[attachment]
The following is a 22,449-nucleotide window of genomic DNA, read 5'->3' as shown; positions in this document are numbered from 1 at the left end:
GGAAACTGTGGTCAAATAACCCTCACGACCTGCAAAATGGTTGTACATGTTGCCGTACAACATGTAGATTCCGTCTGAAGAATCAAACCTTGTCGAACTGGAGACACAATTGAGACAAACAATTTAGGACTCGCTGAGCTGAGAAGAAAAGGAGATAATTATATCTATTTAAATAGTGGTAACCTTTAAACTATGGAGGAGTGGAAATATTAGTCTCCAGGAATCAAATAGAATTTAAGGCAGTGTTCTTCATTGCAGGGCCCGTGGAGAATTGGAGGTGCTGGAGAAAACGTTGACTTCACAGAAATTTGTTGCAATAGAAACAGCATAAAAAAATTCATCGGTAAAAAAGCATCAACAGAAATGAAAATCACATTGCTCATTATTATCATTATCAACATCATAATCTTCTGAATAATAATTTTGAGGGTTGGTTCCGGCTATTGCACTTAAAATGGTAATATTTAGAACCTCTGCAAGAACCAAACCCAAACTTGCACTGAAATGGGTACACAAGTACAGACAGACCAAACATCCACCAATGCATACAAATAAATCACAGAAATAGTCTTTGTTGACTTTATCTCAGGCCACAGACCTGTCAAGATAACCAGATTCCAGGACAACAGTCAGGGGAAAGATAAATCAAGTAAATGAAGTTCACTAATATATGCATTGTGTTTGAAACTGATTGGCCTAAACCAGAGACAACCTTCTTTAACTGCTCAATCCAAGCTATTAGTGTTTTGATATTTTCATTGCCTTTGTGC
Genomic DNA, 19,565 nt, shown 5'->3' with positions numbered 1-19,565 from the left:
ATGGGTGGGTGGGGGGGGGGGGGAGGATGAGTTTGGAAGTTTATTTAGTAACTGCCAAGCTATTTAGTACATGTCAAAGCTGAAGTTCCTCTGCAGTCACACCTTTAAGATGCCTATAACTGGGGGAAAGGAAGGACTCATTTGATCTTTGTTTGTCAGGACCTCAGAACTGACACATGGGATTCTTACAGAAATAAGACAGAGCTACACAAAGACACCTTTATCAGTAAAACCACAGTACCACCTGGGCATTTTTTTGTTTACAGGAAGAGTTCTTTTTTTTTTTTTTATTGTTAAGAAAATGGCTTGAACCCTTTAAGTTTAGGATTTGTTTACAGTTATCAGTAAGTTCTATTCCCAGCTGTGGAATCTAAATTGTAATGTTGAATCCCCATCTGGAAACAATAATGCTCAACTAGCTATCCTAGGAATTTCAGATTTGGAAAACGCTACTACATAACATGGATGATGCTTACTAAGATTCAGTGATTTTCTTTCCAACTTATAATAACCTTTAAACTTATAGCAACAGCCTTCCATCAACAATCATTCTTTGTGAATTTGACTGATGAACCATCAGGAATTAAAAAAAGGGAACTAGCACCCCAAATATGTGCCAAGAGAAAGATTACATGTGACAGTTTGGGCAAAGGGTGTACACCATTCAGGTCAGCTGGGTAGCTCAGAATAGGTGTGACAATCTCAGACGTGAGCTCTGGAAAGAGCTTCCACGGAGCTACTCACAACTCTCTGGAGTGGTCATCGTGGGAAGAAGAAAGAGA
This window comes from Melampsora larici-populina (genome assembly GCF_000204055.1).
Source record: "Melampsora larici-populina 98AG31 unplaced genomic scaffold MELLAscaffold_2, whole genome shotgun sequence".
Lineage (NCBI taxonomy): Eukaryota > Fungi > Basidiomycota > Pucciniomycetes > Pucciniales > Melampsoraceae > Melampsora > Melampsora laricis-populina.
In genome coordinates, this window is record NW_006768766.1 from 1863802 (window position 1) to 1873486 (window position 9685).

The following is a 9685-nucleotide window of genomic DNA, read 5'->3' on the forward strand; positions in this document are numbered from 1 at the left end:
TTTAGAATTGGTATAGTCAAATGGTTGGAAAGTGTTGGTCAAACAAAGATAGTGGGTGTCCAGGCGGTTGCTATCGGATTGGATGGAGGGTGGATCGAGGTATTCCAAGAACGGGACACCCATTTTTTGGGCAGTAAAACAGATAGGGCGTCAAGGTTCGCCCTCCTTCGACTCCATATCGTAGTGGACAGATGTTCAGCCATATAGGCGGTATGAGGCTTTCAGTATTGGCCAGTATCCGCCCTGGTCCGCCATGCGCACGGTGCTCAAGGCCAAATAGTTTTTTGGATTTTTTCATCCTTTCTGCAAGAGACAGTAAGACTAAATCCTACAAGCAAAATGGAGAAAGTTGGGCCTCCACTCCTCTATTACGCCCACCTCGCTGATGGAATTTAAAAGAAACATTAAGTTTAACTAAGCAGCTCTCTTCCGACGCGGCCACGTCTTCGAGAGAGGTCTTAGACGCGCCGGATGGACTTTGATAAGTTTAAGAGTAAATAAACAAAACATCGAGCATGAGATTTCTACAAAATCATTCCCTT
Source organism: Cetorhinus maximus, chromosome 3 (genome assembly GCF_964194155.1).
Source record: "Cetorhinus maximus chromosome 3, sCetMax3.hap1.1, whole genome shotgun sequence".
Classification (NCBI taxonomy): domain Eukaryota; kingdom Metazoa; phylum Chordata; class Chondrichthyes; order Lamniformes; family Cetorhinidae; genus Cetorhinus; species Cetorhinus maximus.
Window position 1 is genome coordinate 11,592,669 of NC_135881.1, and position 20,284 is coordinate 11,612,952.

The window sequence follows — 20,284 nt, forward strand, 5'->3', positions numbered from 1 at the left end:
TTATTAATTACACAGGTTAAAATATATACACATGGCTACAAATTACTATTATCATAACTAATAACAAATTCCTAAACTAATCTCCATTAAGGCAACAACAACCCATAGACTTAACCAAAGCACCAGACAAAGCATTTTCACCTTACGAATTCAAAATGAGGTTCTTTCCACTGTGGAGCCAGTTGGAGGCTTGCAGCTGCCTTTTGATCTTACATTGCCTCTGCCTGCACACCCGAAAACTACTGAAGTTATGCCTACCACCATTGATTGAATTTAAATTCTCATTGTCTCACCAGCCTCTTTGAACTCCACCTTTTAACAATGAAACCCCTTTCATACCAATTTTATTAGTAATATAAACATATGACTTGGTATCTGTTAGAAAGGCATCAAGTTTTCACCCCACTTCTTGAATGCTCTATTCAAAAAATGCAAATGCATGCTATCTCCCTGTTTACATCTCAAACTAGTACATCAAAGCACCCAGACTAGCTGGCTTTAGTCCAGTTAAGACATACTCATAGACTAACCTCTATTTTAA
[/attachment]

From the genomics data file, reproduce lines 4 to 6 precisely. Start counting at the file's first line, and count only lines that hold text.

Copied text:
ATGGGTGGGTGGGGGGGGGGGGGAGGATGAGTTTGGAAGTTTATTTAGTAACTGCCAAGCTATTTAGTACATGTCAAAGCTGAAGTTCCTCTGCAGTCACACCTTTAAGATGCCTATAACTGGGGGAAAGGAAGGACTCATTTGATCTTTGTTTGTCAGGACCTCAGAACTGACACATGGGATTCTTACAGAAATAAGACAGAGCTACACAAAGACACCTTTATCAGTAAAACCACAGTACCACCTGGGCATTTTTTTGTTTACAGGAAGAGTTCTTTTTTTTTTTTTTATTGTTAAGAAAATGGCTTGAACCCTTTAAGTTTAGGATTTGTTTACAGTTATCAGTAAGTTCTATTCCCAGCTGTGGAATCTAAATTGTAATGTTGAATCCCCATCTGGAAACAATAATGCTCAACTAGCTATCCTAGGAATTTCAGATTTGGAAAACGCTACTACATAACATGGATGATGCTTACTAAGATTCAGTGATTTTCTTTCCAACTTATAATAACCTTTAAACTTATAGCAACAGCCTTCCATCAACAATCATTCTTTGTGAATTTGACTGATGAACCATCAGGAATTAAAAAAAGGGAACTAGCACCCCAAATATGTGCCAAGAGAAAGATTACATGTGACAGTTTGGGCAAAGGGTGTACACCATTCAGGTCAGCTGGGTAGCTCAGAATAGGTGTGACAATCTCAGACGTGAGCTCTGGAAAGAGCTTCCACGGAGCTACTCACAACTCTCTGGAGTGGTCATCGTGGGAAGAAGAAAGAGA
This window comes from Melampsora larici-populina (genome assembly GCF_000204055.1).
Source record: "Melampsora larici-populina 98AG31 unplaced genomic scaffold MELLAscaffold_2, whole genome shotgun sequence".